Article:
They used the room, normally, for typewriting practice. It was four rows of eight typewriters at various ages, all with newish dust covers, so the room smelled, I thought, like grape-flavored plastic.
No windows, as we were in the rear of the basement of the building. It was surrounded by cinder blocks. Depending on the day, or your mood, they were white or light beige. You walked in and felt like an appliance yourself, a cog in a machine, artificial. Along the back wall, six computers, upon which we learned computer keyboarding, word processing, and some very basic programming language. We knew these computers were the wave of the future, but beyond letters and numbers, we weren't sure how just yet. This was 1994, and the word that stuck in my head from everything I knew about computer hardware and software were the words "Microsoft," "Windows," and "multimedia." Either the internet was too new or too scary to introduce to the students. In all honesty, I can't remember if we even accessed it. I was a junior at a private, fundamentalist Christian school in New Jersey. I didn't have to attend public school in Paterson. I was a teenage Latino male from Paterson and had access to a high-quality, old-school education. By all conventional wisdom, I was lucky. I was one of twelve students who would graduate the next year, but today I was in the room for a one-on-one career counseling session. The only one I'd had up until that point. The only one I'd ever have.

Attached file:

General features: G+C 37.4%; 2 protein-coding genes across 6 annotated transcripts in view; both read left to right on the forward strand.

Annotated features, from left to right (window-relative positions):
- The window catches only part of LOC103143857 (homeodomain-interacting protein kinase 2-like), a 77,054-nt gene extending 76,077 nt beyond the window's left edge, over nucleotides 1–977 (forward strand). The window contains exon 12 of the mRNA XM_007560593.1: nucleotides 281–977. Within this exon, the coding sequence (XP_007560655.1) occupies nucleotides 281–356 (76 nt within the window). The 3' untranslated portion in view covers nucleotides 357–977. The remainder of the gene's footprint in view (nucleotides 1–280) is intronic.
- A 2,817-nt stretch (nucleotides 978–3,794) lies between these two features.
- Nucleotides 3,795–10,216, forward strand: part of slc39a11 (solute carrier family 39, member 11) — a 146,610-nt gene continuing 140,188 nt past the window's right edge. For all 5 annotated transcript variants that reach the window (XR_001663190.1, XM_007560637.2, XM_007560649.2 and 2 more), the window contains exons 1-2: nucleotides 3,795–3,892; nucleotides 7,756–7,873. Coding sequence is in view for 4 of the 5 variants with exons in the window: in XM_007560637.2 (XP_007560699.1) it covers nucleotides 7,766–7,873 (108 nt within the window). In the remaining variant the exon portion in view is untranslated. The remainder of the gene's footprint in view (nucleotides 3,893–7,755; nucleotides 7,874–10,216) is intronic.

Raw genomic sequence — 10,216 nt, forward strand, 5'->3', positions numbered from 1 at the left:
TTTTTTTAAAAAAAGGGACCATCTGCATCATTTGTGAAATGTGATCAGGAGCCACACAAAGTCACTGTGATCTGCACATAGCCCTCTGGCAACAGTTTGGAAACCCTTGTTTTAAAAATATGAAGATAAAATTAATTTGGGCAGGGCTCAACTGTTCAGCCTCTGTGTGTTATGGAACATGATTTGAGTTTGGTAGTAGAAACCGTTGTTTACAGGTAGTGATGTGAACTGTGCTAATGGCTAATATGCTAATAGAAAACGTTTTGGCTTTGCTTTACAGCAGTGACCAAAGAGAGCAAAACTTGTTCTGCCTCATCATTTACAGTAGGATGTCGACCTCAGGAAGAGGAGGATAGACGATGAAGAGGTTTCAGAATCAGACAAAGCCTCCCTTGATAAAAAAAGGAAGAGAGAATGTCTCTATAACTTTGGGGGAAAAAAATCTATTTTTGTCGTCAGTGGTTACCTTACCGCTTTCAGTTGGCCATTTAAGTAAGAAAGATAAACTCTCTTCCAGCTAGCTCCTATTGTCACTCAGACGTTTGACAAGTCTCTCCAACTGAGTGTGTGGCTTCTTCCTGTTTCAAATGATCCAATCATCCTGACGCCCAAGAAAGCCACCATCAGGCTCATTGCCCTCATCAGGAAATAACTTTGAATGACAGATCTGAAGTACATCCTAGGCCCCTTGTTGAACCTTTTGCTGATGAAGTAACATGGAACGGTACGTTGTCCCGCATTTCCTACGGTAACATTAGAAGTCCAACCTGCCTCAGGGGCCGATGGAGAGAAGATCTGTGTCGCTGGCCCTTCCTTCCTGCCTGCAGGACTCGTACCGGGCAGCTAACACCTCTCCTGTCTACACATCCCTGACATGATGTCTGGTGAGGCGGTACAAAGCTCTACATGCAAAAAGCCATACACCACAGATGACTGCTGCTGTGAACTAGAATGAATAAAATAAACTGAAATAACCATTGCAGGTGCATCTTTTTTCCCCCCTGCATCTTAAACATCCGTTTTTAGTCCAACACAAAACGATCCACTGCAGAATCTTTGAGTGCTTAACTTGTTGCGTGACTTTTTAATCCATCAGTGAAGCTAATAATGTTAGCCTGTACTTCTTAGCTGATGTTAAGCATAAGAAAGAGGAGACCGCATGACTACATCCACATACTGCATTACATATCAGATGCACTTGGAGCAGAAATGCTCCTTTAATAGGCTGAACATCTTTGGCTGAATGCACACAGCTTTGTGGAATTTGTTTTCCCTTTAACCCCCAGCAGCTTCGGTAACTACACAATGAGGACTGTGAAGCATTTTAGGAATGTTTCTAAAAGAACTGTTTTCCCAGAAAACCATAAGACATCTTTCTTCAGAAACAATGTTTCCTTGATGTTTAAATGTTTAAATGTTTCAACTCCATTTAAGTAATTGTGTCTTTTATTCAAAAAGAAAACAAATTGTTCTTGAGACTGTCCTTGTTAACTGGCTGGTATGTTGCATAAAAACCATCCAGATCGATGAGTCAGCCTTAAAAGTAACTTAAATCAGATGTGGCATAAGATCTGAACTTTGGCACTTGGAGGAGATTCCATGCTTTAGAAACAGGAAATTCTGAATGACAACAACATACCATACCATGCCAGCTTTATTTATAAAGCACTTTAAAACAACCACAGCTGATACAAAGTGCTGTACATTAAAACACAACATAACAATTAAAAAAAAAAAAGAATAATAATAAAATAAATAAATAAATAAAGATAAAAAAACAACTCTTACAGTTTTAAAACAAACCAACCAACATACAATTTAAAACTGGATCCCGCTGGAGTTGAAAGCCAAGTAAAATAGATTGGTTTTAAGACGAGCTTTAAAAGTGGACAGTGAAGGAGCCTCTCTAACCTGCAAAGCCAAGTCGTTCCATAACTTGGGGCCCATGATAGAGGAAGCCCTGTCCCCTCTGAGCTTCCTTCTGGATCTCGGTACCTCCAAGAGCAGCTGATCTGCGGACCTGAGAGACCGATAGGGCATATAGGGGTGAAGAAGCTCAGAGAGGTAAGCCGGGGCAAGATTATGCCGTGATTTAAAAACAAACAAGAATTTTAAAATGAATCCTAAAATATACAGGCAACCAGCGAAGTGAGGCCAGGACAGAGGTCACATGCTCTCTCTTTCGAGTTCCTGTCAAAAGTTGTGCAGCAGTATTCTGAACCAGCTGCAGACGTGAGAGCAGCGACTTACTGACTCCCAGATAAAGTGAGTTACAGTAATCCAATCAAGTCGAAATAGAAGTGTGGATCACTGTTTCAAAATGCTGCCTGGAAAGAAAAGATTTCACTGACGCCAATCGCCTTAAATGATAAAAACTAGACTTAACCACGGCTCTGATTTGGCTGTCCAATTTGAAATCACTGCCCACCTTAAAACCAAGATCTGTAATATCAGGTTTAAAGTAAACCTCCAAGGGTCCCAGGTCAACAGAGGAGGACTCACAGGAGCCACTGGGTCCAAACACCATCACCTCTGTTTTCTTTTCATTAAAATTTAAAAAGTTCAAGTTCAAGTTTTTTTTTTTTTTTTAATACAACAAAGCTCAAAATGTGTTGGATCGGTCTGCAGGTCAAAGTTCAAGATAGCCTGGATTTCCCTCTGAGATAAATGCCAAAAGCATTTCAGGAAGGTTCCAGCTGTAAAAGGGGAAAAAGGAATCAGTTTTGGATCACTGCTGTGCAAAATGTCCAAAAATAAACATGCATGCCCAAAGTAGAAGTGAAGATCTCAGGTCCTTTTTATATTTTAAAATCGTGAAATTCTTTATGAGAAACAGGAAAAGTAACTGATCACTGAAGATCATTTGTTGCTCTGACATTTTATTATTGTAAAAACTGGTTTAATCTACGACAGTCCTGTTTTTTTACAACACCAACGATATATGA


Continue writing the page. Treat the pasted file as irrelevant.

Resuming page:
I was good enough to be placed on a track the school referred to as "college prep," a term I was pleased to be labeled with. I've always been pegged as the student with aptitudes toward English and writing. I had entered poetry contests in junior high school and freshman year. I won one of those contests, a statewide contest for which I received ridicule from the rest of my classmates. They even recruited my English teacher to participate in a practical joke: someone wrote a fake letter from the contest stating that there had been a miscalculation in the judging, and that my prize was revoked. I imagine my classmates wanted to knock me down a peg or two, especially if I had reason to be proud, and as high school freshmen, one could imagine their enthusiasm at the prospect of watching my emotions boil over. They knew me enough to know it would happen. My intelligence had made me a social pariah. Who was I to dispute it?